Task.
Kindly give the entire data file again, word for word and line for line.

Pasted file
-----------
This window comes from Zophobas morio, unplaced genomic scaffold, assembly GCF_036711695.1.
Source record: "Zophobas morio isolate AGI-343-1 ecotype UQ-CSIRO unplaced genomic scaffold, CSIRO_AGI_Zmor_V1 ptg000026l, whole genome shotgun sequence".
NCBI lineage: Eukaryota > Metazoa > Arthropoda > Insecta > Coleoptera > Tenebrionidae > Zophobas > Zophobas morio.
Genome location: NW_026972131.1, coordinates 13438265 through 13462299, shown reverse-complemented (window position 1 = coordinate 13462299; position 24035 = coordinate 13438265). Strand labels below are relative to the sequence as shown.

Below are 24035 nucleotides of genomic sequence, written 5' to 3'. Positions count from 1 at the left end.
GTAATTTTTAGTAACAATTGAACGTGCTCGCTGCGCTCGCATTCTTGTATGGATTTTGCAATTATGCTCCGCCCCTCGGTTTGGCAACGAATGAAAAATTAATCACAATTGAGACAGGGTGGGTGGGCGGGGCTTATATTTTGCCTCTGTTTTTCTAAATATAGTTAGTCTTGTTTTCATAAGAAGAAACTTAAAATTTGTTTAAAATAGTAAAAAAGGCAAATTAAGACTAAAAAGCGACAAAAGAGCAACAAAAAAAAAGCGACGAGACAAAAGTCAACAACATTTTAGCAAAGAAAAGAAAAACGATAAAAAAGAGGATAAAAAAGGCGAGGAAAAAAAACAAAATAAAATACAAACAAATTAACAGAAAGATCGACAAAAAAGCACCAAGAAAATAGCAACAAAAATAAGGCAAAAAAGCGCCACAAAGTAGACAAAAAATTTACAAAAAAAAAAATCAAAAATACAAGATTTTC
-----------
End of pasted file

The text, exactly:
This window comes from Zophobas morio, unplaced genomic scaffold, assembly GCF_036711695.1.
Source record: "Zophobas morio isolate AGI-343-1 ecotype UQ-CSIRO unplaced genomic scaffold, CSIRO_AGI_Zmor_V1 ptg000026l, whole genome shotgun sequence".
NCBI lineage: Eukaryota > Metazoa > Arthropoda > Insecta > Coleoptera > Tenebrionidae > Zophobas > Zophobas morio.
Genome location: NW_026972131.1, coordinates 13438265 through 13462299, shown reverse-complemented (window position 1 = coordinate 13462299; position 24035 = coordinate 13438265). Strand labels below are relative to the sequence as shown.

Below are 24035 nucleotides of genomic sequence, written 5' to 3'. Positions count from 1 at the left end.
GTAATTTTTAGTAACAATTGAACGTGCTCGCTGCGCTCGCATTCTTGTATGGATTTTGCAATTATGCTCCGCCCCTCGGTTTGGCAACGAATGAAAAATTAATCACAATTGAGACAGGGTGGGTGGGCGGGGCTTATATTTTGCCTCTGTTTTTCTAAATATAGTTAGTCTTGTTTTCATAAGAAGAAACTTAAAATTTGTTTAAAATAGTAAAAAAGGCAAATTAAGACTAAAAAGCGACAAAAGAGCAACAAAAAAAAAGCGACGAGACAAAAGTCAACAACATTTTAGCAAAGAAAAGAAAAACGATAAAAAAGAGGATAAAAAAGGCGAGGAAAAAAAACAAAATAAAATACAAACAAATTAACAGAAAGATCGACAAAAAAGCACCAAGAAAATAGCAACAAAAATAAGGCAAAAAAGCGCCACAAAGTAGACAAAAAATTTACAAAAAAAAAAATCAAAAATACAAGATTTTC